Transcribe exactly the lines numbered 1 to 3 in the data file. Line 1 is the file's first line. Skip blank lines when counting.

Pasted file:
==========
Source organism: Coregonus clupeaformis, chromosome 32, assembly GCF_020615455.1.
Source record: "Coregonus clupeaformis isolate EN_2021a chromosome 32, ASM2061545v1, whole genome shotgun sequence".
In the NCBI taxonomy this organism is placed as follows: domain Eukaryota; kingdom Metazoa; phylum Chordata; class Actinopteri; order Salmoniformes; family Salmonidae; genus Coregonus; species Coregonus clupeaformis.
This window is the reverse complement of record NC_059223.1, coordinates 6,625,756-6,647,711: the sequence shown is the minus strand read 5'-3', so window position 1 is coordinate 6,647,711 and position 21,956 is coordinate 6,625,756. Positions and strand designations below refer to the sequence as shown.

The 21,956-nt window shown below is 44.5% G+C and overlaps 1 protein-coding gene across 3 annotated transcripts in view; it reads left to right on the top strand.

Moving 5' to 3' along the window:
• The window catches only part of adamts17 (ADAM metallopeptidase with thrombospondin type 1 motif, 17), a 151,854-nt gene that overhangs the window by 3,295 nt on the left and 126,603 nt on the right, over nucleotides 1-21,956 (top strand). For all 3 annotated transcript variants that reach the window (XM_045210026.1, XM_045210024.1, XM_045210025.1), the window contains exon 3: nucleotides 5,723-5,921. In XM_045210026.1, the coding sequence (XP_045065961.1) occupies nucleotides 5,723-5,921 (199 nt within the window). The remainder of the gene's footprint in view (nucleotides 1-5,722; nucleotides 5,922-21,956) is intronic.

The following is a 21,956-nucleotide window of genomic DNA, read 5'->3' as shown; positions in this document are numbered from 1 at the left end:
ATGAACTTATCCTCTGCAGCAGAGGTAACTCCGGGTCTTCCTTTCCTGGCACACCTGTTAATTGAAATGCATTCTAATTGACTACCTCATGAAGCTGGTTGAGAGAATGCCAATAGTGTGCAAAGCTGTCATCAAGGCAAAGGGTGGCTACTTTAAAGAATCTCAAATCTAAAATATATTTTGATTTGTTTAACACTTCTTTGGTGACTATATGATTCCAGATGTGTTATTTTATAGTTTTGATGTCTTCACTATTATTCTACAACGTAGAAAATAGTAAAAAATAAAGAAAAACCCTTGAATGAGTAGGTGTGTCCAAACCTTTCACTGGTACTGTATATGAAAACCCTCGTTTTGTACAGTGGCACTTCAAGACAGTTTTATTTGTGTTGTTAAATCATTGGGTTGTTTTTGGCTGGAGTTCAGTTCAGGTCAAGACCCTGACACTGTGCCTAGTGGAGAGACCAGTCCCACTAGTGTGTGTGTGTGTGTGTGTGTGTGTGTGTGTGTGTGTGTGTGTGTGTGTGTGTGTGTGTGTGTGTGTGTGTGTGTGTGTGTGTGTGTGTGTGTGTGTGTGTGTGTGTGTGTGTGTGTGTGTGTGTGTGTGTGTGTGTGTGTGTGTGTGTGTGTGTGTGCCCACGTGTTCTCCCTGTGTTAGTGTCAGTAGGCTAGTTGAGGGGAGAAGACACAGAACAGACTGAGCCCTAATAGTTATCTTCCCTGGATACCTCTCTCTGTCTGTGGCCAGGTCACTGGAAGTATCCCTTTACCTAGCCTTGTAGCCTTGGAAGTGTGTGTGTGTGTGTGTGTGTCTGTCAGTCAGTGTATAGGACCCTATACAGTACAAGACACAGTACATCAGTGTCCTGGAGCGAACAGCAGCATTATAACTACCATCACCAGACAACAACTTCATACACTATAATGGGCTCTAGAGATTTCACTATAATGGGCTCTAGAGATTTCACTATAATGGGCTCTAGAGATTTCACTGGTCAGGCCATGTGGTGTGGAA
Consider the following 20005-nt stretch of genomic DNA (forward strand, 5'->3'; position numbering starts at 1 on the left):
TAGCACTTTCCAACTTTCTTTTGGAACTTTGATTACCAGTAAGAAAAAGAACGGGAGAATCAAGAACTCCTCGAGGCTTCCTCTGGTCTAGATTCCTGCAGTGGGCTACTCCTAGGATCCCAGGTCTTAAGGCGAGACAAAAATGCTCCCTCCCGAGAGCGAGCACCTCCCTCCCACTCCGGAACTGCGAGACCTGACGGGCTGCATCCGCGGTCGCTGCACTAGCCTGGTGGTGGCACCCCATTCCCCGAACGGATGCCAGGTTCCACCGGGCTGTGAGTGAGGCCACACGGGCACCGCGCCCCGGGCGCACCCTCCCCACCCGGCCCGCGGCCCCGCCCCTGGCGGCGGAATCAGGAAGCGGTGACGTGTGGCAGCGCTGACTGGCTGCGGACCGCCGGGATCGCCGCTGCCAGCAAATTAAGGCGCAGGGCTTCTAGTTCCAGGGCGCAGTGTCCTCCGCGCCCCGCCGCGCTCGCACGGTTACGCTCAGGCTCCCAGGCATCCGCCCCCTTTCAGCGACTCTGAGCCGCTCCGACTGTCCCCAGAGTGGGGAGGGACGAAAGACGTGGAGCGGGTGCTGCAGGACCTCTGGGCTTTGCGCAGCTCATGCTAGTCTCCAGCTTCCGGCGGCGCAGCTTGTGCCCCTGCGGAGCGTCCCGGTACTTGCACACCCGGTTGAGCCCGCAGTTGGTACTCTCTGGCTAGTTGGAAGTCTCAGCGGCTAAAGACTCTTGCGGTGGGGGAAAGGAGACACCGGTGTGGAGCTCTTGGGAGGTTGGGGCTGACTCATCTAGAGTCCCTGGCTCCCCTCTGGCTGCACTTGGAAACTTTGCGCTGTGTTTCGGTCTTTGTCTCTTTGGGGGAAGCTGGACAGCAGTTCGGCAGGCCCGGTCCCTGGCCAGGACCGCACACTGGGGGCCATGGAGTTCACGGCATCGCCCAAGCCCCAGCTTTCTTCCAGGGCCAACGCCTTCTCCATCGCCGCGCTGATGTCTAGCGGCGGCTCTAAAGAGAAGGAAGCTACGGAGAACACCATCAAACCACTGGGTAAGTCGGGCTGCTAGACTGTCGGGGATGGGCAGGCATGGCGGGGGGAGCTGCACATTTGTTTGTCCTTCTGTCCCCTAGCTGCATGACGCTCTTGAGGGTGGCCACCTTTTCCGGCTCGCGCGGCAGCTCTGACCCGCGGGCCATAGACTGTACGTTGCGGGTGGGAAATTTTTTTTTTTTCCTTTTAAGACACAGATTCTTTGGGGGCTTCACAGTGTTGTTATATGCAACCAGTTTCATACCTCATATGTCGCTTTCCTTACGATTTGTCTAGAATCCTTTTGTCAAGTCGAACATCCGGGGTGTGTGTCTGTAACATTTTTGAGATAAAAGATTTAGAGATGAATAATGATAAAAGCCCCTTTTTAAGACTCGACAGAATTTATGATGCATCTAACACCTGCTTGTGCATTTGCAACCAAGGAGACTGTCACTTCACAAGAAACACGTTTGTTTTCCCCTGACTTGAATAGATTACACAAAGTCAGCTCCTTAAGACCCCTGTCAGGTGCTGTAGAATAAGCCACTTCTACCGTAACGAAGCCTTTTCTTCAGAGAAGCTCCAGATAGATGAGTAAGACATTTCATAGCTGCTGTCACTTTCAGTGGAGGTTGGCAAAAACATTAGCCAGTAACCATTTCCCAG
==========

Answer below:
Source organism: Coregonus clupeaformis, chromosome 32, assembly GCF_020615455.1.
Source record: "Coregonus clupeaformis isolate EN_2021a chromosome 32, ASM2061545v1, whole genome shotgun sequence".
In the NCBI taxonomy this organism is placed as follows: domain Eukaryota; kingdom Metazoa; phylum Chordata; class Actinopteri; order Salmoniformes; family Salmonidae; genus Coregonus; species Coregonus clupeaformis.